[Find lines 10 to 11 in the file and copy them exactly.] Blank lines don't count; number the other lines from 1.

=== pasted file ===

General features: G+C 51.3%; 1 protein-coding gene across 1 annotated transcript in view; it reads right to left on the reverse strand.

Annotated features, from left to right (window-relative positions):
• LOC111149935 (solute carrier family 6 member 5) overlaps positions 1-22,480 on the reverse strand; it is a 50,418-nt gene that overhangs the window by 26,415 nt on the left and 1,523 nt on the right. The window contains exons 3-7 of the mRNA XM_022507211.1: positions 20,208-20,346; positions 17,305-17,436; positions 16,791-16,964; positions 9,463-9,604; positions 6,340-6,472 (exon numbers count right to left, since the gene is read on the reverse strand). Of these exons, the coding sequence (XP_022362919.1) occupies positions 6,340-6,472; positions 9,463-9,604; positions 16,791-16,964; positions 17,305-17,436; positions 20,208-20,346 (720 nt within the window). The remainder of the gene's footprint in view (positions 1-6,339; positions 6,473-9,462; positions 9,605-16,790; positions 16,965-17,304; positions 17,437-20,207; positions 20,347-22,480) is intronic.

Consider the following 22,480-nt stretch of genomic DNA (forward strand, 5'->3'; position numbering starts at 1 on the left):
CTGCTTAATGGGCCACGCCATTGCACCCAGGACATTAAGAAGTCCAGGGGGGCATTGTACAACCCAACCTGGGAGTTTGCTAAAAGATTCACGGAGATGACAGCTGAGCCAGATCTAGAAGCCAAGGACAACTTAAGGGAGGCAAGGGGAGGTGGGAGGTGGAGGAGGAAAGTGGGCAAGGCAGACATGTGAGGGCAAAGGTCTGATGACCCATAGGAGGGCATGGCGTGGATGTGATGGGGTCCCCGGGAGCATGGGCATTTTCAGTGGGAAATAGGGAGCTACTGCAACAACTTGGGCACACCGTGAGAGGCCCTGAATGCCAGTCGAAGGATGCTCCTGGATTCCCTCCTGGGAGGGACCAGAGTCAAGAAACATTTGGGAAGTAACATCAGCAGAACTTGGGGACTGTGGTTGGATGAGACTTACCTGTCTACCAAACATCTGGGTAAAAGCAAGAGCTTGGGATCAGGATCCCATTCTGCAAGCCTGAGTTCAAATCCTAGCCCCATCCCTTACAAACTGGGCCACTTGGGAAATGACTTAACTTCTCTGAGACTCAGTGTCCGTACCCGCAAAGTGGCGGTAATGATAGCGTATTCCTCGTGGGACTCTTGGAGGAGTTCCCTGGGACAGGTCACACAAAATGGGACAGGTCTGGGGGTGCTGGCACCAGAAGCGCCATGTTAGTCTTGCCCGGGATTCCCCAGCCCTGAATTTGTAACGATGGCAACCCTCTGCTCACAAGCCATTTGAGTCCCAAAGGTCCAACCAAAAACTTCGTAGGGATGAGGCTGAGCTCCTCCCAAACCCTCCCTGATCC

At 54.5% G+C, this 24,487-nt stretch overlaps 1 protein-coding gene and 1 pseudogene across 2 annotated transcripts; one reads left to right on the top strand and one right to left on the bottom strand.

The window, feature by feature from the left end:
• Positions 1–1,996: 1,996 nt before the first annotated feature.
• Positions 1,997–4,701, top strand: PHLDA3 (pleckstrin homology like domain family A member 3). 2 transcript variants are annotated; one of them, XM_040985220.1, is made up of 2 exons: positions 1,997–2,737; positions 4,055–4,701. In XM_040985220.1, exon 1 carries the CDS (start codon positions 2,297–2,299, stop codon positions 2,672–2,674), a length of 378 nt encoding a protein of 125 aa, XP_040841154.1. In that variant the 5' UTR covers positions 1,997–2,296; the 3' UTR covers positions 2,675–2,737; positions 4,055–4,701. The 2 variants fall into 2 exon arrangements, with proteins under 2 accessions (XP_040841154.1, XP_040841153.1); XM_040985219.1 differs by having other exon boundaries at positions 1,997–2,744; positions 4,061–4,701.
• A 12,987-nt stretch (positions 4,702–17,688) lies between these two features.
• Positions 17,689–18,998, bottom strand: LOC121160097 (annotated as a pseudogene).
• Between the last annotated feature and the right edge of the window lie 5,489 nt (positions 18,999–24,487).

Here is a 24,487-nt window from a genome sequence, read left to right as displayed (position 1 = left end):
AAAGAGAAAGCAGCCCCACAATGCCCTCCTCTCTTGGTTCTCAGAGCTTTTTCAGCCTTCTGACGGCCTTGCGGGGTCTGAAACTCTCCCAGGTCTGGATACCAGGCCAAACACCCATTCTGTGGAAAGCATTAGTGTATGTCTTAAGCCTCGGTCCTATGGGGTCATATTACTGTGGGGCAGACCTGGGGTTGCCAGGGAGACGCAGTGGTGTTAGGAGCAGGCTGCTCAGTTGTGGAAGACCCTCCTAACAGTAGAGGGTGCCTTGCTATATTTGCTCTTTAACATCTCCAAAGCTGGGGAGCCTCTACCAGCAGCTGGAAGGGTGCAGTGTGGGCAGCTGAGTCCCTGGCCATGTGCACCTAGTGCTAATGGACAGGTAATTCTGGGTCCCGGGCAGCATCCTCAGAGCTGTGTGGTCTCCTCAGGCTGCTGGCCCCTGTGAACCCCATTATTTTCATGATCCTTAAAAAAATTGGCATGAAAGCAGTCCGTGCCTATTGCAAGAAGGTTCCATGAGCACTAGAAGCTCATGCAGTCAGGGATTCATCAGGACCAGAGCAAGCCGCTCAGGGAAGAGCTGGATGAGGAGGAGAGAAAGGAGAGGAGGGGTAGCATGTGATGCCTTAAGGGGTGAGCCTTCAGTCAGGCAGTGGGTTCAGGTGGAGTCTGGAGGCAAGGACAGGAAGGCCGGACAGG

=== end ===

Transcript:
• A 12,987-nt stretch (positions 4,702–17,688) lies between these two features.
• Positions 17,689–18,998, bottom strand: LOC121160097 (annotated as a pseudogene).